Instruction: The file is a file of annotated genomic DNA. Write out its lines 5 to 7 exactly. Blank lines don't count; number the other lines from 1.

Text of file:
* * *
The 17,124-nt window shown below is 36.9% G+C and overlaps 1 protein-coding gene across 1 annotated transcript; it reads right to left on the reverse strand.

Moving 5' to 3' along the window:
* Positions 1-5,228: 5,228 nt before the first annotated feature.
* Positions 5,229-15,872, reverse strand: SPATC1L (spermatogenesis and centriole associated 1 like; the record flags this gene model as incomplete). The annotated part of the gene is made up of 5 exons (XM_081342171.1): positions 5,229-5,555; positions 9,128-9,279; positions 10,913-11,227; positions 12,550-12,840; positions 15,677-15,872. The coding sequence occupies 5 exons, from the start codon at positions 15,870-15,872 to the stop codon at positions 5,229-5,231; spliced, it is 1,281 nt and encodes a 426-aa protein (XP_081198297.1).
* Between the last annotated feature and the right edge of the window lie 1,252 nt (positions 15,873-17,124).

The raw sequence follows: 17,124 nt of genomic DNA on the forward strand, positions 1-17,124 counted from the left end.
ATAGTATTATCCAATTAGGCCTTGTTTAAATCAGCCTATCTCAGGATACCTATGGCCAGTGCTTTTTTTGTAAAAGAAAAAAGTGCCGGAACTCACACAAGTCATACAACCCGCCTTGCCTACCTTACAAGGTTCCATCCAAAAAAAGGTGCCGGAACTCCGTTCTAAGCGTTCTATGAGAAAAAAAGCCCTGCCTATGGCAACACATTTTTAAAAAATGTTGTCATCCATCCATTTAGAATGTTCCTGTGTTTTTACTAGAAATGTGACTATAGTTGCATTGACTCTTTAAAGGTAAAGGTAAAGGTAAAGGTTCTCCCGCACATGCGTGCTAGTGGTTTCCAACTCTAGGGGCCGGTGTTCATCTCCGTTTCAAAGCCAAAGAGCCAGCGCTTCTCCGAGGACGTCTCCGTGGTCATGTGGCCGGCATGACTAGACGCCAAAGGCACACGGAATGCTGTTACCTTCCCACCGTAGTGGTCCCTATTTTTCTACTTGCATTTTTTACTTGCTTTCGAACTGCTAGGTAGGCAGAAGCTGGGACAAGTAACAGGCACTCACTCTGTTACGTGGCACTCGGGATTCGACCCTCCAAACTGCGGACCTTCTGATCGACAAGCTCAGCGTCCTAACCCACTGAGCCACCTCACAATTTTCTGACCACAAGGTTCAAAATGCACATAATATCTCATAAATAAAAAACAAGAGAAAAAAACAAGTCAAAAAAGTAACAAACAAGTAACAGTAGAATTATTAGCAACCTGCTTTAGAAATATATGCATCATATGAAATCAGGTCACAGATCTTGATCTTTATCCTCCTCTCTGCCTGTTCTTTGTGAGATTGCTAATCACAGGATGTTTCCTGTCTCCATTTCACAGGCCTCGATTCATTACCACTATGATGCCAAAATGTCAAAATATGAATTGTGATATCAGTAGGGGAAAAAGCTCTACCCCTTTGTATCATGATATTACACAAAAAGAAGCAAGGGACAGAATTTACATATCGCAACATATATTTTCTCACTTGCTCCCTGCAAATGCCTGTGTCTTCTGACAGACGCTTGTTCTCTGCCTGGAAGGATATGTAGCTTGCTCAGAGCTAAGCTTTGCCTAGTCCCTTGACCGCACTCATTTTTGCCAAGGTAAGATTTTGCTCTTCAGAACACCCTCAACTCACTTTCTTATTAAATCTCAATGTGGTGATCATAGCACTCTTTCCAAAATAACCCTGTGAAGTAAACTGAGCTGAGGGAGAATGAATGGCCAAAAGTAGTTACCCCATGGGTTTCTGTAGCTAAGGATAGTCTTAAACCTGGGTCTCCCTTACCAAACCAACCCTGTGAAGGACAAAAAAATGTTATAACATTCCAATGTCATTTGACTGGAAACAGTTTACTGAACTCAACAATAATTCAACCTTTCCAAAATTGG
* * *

* Between the last annotated feature and the right edge of the window lie 1,252 nt (positions 15,873-17,124).

The raw sequence follows: 17,124 nt of genomic DNA on the forward strand, positions 1-17,124 counted from the left end.
ATAGTATTATCCAATTAGGCCTTGTTTAAATCAGCCTATCTCAGGATACCTATGGCCAGTGCTTTTTTTGTAAAAGAAAAAAGTGCCGGAACTCACACAAGTCATACAACCCGCCTTGCCTACCTTACAAGGTTCCATCCAAAAAAAGGTGCCGGAACTCCGTTCTAAGCGTTCTATGAGAAAAAAAGCCCTGCCTATGGCAACACATTTTTAAAAAATGTTGTCATCCATCCATTTAGAATGTTCCTGTGTTTTTACTAGAAATGTGACTATAGTTGCATTGACTCTTTAAAGGTAAAGGTAAAGGTAAAGGTTCTCCCGCACATGCGTGCTAGTGGTTTCCAACTCTAGGGGCCGGTGTTCATCTCCGTTTCAAAGCCAAAGAGCCAGCGCTTCTCCGAGGACGTCTCCGTGGTCATGTGGCCGGCATGACTAGACGCCAAAGGCACACGGAATGCTGTTACCTTCCCACCGTAGTGGTCCCTATTTTTCTACTTGCATTTTTTACTTGCTTTCGAACTGCTAGGTAGGCAGAAGCTGGGACAAGTAACAGGCACTCACTCTGTTACGTGGCACTCGGGATTCGACCCTCCAAACTGCGGACCTTCTGATCGACAAGCTCAGCGTCCTAACCCACTGAGCCACCTCACAATTTTCTGACCACAAGGTTCAAAATGCACATAATATCTCATAAATAAAAAACAAGAGAAAAAAACAAGTCAAAAAAGTAACAAACAAGTAACAGTAGAATTATTAGCAACCTGCTTTAGAAATATATGCATCATATGAAATCAGGTCACAGATCTTGATCTTTATCCTCCTCTCTGCCTGTTCTTTGTGAGATTGCTAATCACAGGATGTTTCCTGTCTCCATTTCACAGGCCTCGATTCATTACCACTATGATGCCAAAATGTCAAAATATGAATTGTGATATCAGTAGGGGAAAAAGCTCTACCCCTTTGTATCATGATATTACACAAAAAGAAGCAAGGGACAGAATTTACATATCGCAACATATATTTTCTCACTTGCTCCCTGCAAATGCCTGTGTCTTCTGACAGACGCTTGTTCTCTGCCTGGAAGGATATGTAGCTTGCTCAGAGCTAAGCTTTGCCTAGTCCCTTGACCGCACTCATTTTTGCCAAGGTAAGATTTTGCTCTTCAGAACACCCTCAACTCACTTTCTTATTAAATCTCAATGTGGTGATCATAGCACTCTTTCCAAAATAACCCTGTGAAGTAAACTGAGCTGAGGGAGAATGAATGGCCAAAAGTAGTTACCCCATGGGTTTCTGTAGCTAAGGATAGTCTTAAACCTGGGTCTCCCTTACCAAACCAACCCTGTGAAGGACAAAAAAATGTTATAACATTCCAATGTCATTTGACTGGAAACAGTTTACTGAACTCAACAATAATTCAACCTTTCCAAAATTGG